Welcome to Kenya Wildlife Service
Public warned against KWS and KAA recruitment fraudsters
Date Published: 01 Mar, 2011
The public has been warned to be wary of fraudsters conning the public of money for Kenya Wildlife Service and Kenya Airports Authority recruitment for training. Kenya Wildlife Service Director Julius Kipng’etich asked the public to report such cases to the police, noting “Recruitment was done and completed in the field and we are three weeks into training. There won’t be any replacements for the 12 whose training has been discontinued for various reasons.”Mr Kipng’etich the training would address security gaps in the field occasioned by retirement and deaths of KWS staff.
He was speaking at the Manyani Field Training School this morning during the official opening of the KWS ranger recruits and Kenya Airports Authority security wardens presided over by the KWS chairman, Hon David Mwiraria. Mr Mwiraria expressed regret that eight recruits from KWS and four from KAA had been discontinued from the course when thorough vetting was conducted before admission to the school. The reasons for discontinuation range from forgery and impersonation to medical unfitness. Some of the cases are in court. However, he ruled out any replacements as a matter of policy.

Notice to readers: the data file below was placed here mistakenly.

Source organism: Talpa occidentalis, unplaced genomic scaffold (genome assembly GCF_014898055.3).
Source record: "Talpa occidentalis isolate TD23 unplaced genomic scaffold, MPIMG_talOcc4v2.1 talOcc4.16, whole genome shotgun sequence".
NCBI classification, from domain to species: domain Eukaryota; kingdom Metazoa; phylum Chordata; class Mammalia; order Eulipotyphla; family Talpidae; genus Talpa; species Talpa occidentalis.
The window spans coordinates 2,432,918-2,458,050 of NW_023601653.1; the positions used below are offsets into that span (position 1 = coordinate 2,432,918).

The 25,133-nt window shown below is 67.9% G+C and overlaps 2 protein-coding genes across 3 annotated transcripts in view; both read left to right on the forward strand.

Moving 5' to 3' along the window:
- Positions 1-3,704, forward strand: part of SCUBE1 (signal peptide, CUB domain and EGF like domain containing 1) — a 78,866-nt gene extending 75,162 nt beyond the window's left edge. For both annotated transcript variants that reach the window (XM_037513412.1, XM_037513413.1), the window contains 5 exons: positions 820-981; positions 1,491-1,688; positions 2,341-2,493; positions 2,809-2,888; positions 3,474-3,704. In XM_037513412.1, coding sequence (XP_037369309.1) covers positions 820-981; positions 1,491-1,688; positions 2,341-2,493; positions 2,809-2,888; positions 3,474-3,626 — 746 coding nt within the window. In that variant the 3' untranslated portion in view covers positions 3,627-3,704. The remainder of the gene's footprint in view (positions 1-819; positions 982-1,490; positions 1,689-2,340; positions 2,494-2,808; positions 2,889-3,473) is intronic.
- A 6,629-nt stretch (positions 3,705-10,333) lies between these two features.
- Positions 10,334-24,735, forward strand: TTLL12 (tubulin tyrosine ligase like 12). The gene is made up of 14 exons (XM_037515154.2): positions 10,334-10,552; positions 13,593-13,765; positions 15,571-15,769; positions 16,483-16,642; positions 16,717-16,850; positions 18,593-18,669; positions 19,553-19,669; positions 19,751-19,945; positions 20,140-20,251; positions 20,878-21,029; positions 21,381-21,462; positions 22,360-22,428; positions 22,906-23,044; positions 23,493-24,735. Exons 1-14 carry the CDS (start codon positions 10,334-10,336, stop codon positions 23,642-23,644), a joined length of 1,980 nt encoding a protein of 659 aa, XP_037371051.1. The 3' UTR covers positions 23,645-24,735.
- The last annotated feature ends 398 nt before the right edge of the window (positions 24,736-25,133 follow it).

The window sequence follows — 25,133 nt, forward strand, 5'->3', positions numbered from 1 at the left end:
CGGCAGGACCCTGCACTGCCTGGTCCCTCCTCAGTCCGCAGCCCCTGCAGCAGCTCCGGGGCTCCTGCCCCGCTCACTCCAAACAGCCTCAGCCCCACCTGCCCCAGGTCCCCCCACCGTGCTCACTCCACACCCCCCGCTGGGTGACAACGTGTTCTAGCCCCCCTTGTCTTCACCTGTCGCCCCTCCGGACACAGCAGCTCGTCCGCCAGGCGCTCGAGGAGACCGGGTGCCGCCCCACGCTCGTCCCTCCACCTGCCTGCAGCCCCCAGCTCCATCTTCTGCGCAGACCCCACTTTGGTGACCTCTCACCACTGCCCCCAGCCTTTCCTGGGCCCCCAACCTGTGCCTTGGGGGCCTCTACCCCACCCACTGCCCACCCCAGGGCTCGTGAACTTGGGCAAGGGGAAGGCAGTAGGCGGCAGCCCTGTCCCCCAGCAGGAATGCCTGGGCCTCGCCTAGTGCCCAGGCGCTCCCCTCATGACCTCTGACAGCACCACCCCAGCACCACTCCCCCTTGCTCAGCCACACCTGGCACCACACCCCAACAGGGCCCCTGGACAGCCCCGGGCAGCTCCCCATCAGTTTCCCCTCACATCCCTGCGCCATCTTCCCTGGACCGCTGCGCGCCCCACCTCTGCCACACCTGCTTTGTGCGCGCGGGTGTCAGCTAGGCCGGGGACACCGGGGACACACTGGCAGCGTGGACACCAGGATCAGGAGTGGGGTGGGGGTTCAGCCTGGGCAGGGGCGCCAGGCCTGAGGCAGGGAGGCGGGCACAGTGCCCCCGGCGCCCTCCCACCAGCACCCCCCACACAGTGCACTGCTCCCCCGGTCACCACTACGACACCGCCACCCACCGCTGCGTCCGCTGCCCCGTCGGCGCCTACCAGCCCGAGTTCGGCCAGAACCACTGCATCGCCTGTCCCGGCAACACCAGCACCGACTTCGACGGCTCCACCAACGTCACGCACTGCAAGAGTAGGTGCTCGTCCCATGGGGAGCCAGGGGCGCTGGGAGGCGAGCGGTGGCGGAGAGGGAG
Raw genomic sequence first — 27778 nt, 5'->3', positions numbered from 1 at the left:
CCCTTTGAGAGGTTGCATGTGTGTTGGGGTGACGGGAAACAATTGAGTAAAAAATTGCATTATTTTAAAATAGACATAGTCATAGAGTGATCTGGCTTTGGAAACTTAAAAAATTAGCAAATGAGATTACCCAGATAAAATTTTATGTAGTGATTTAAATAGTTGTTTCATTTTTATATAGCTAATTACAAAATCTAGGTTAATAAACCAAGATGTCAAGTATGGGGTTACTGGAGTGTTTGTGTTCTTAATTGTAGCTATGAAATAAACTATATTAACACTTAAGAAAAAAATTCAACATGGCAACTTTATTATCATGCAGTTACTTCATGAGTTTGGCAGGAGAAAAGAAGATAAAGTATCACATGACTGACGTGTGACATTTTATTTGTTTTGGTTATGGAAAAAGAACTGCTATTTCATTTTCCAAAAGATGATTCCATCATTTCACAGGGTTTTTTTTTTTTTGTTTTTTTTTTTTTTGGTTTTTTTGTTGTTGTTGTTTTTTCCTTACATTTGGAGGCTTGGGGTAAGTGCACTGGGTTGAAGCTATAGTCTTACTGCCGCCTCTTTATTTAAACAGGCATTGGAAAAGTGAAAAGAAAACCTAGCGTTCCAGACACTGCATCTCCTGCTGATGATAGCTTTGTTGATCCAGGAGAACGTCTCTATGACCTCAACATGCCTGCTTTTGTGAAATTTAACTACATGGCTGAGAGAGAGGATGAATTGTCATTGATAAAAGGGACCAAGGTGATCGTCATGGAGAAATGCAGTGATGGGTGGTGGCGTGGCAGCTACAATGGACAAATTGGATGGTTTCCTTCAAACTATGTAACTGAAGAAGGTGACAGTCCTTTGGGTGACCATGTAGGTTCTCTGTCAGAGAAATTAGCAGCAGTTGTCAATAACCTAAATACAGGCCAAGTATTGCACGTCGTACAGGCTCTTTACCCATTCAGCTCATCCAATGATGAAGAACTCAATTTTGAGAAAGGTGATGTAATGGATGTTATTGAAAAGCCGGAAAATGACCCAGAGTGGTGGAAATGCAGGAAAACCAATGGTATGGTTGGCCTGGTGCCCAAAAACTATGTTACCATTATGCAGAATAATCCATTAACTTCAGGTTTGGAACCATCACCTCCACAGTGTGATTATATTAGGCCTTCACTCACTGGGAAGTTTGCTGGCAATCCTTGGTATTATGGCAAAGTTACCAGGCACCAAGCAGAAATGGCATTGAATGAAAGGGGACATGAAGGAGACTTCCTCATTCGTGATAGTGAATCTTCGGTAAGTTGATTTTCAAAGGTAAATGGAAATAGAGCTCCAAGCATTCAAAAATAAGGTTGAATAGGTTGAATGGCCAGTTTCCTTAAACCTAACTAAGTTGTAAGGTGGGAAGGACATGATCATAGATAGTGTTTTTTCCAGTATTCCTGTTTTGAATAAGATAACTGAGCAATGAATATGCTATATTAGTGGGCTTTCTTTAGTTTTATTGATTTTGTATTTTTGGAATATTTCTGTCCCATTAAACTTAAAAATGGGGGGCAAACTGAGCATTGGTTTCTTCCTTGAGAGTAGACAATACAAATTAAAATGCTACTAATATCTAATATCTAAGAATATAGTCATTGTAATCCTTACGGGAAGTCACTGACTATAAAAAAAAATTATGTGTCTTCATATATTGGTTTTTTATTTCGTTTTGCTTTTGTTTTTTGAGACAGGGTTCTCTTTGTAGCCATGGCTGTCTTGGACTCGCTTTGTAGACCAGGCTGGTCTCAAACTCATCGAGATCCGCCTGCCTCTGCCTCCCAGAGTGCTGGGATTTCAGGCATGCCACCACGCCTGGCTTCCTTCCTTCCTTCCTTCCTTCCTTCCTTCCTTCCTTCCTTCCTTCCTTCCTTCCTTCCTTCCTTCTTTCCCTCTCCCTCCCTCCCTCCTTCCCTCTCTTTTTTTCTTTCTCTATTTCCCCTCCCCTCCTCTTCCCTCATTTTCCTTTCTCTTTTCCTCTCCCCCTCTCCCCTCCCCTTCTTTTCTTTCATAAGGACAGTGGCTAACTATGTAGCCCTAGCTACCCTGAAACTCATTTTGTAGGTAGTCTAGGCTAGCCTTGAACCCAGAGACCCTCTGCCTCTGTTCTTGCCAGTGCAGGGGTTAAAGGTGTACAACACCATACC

KAA Deputy Managing Director Matthew Wamalwa said KWS had on several occasions trained KAA staff in Manyani, noting that “We have witnessed a positive change in our staff at airports once they complete training here.” Mr Wamalwa congratulated the KWS and KAA recruitment teams for adhering to the set instructions “despite pressure from various interested people and managing a very tight schedule through the two weeks of the exercise”. Mr Mwiraria noted that the continued collaboration between KWS and KAA in both the recruitment and training of their security personnel had shown how much could be achieved through good working relationships among government agencies.
Mr Mwiraria also congratulated the joint KWS and KAA recruitment for conducting the exercise in a transparent and diligent manner as verified by the public and independent institutions, including the media. “This has been confirmed from several congratulatory letters and messages received from observers and members of the public at large.” Mr Mwiraria noted that Kenya Wildlife Service plays a critical role in Kenya’s economy through wildlife tourism, adding that that made rangers’ duties to be wide-ranging and demanding. “Rangers not only protect wildlife but also people and their property from wildlife damage. They also guard vital water catchment areas,” he said. Mr Mwiraria noted that training being offered would enable the rangers to face emerging wildlife conservation challenges and was geared towards making the KWS realise its contribution to the country’s development needs.
For the Kenya Airports Authority security wardens, Mr Mwiraria said, they were in charge of airports which are now part of the national defence infrastructure and play a key role in the economy. “You are the first people to be met by visitors to Kenya; hence you create the first impression of this country as you interact with foreigners. Your curriculum has also been enhanced to ensure you acquire the skills you need as you interact with our visitors,” he said. He said the training was rigorous and had been designed to enable the recruits acquire ethical values, the physical fitness and alertness which are vital for every security personnel.